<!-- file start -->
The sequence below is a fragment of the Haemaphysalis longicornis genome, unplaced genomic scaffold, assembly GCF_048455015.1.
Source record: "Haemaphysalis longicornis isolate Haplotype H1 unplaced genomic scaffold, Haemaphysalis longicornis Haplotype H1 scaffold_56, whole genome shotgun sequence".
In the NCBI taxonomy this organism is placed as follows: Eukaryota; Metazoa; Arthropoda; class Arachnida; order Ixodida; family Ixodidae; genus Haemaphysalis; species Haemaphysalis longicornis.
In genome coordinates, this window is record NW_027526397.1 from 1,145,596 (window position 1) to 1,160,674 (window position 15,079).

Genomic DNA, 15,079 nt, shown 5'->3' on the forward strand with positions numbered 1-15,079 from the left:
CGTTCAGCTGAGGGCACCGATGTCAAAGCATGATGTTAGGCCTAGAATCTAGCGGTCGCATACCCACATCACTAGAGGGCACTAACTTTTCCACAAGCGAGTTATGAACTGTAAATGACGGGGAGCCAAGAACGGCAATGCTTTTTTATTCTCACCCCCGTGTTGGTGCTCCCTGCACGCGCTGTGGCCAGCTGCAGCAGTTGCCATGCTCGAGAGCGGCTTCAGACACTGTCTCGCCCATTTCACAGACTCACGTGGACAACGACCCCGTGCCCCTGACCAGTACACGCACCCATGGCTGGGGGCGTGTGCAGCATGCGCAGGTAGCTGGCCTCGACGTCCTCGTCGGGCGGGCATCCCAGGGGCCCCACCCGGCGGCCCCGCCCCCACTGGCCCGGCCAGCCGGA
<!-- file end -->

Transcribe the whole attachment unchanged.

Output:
The sequence below is a fragment of the Haemaphysalis longicornis genome, unplaced genomic scaffold, assembly GCF_048455015.1.
Source record: "Haemaphysalis longicornis isolate Haplotype H1 unplaced genomic scaffold, Haemaphysalis longicornis Haplotype H1 scaffold_56, whole genome shotgun sequence".
In the NCBI taxonomy this organism is placed as follows: Eukaryota; Metazoa; Arthropoda; class Arachnida; order Ixodida; family Ixodidae; genus Haemaphysalis; species Haemaphysalis longicornis.
In genome coordinates, this window is record NW_027526397.1 from 1,145,596 (window position 1) to 1,160,674 (window position 15,079).

Genomic DNA, 15,079 nt, shown 5'->3' on the forward strand with positions numbered 1-15,079 from the left:
CGTTCAGCTGAGGGCACCGATGTCAAAGCATGATGTTAGGCCTAGAATCTAGCGGTCGCATACCCACATCACTAGAGGGCACTAACTTTTCCACAAGCGAGTTATGAACTGTAAATGACGGGGAGCCAAGAACGGCAATGCTTTTTTATTCTCACCCCCGTGTTGGTGCTCCCTGCACGCGCTGTGGCCAGCTGCAGCAGTTGCCATGCTCGAGAGCGGCTTCAGACACTGTCTCGCCCATTTCACAGACTCACGTGGACAACGACCCCGTGCCCCTGACCAGTACACGCACCCATGGCTGGGGGCGTGTGCAGCATGCGCAGGTAGCTGGCCTCGACGTCCTCGTCGGGCGGGCATCCCAGGGGCCCCACCCGGCGGCCCCGCCCCCACTGGCCCGGCCAGCCGGA